Social psychologists have long been interested in the perpetrators — historical, ideological, and individual — of racist beliefs and behaviors. But researchers have spent far less time investigating the experiences of the targets of racism.
What are the effects — every day and long-term, physical and psychological — for people targeted by racist acts and ideologies? And what can practitioners do to help individuals, institutions, and communities mitigate and overcome these effects?
In this book, leading scholars examine the felt experience of being the target of racism, with a focus on mental and physical health — as the result of particular racist encounters as well as across the lifespan — in addition to group contexts such as education and the workforce.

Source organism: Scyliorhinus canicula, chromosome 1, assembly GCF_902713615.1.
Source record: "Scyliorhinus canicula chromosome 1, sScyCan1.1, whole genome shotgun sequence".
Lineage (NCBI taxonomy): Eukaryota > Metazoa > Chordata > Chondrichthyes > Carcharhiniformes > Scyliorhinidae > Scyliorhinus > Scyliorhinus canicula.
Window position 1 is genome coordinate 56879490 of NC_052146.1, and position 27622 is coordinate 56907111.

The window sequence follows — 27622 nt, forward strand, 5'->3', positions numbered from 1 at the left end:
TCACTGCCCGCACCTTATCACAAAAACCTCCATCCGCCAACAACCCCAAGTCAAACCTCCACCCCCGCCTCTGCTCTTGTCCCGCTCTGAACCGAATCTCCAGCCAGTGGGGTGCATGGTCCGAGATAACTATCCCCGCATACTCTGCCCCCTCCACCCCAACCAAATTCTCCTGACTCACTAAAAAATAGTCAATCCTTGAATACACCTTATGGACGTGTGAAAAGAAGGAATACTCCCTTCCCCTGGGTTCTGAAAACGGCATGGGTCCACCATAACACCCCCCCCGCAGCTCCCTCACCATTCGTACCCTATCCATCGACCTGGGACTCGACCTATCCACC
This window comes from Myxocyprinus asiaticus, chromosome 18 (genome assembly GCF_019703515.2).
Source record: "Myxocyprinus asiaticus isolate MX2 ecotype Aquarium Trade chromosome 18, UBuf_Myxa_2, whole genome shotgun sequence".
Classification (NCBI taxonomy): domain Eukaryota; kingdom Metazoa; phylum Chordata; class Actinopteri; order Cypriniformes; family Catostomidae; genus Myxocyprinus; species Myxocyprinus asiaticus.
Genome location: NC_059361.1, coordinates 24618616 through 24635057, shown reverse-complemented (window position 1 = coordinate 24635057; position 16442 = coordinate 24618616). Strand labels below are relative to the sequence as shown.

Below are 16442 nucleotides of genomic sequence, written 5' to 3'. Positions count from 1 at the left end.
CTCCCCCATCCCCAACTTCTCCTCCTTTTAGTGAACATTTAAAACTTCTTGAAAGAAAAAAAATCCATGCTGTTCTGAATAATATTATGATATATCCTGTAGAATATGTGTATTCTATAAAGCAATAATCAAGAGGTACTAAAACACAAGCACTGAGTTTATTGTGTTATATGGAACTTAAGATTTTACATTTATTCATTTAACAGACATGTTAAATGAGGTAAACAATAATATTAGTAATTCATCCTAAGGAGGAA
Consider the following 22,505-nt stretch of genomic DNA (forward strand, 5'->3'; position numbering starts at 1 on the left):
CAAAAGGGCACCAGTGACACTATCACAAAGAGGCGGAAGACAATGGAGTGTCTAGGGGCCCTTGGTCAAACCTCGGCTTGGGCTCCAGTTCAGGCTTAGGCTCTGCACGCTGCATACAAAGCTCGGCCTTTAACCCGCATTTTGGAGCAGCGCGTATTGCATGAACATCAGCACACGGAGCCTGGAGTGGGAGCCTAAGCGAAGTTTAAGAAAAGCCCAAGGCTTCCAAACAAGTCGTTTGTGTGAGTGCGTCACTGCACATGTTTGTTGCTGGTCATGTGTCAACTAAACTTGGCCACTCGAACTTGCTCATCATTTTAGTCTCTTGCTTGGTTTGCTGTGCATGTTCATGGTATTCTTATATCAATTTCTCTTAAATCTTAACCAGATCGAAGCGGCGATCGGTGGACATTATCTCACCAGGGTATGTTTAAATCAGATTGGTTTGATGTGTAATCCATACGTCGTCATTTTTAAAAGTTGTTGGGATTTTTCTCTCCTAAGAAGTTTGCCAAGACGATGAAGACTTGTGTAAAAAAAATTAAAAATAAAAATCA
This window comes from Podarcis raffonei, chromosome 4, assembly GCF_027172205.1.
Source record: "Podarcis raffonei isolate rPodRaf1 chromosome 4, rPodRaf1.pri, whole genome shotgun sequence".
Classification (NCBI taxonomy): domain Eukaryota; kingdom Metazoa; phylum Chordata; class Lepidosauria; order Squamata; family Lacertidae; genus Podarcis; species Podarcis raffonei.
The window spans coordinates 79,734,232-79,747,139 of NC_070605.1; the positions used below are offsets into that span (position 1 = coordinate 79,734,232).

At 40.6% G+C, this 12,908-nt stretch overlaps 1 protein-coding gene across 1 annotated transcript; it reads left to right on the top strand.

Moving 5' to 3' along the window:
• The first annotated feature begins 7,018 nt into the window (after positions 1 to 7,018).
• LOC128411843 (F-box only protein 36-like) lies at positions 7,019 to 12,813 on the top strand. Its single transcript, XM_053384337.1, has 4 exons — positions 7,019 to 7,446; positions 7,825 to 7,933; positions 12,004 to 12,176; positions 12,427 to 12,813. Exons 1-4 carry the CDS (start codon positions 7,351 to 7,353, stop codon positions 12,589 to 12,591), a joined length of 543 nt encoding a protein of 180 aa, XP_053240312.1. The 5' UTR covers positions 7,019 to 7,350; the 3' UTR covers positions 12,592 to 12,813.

Authors examine the subtle but persistent links between everyday microaggressions and historical racial trauma, and offer practical tools to assess and measure perceived racial discrimination. They describe compelling new interventions for individuals and communities, and offer social policy prescriptions to promote healing and help dismantle institutional discrimination.
With its skillful synthesis of voices and approaches, this work should appeal to a broad range of scholars and practitioners in clinical psychology, as well as ethnic studies, sociology, and public and allied health.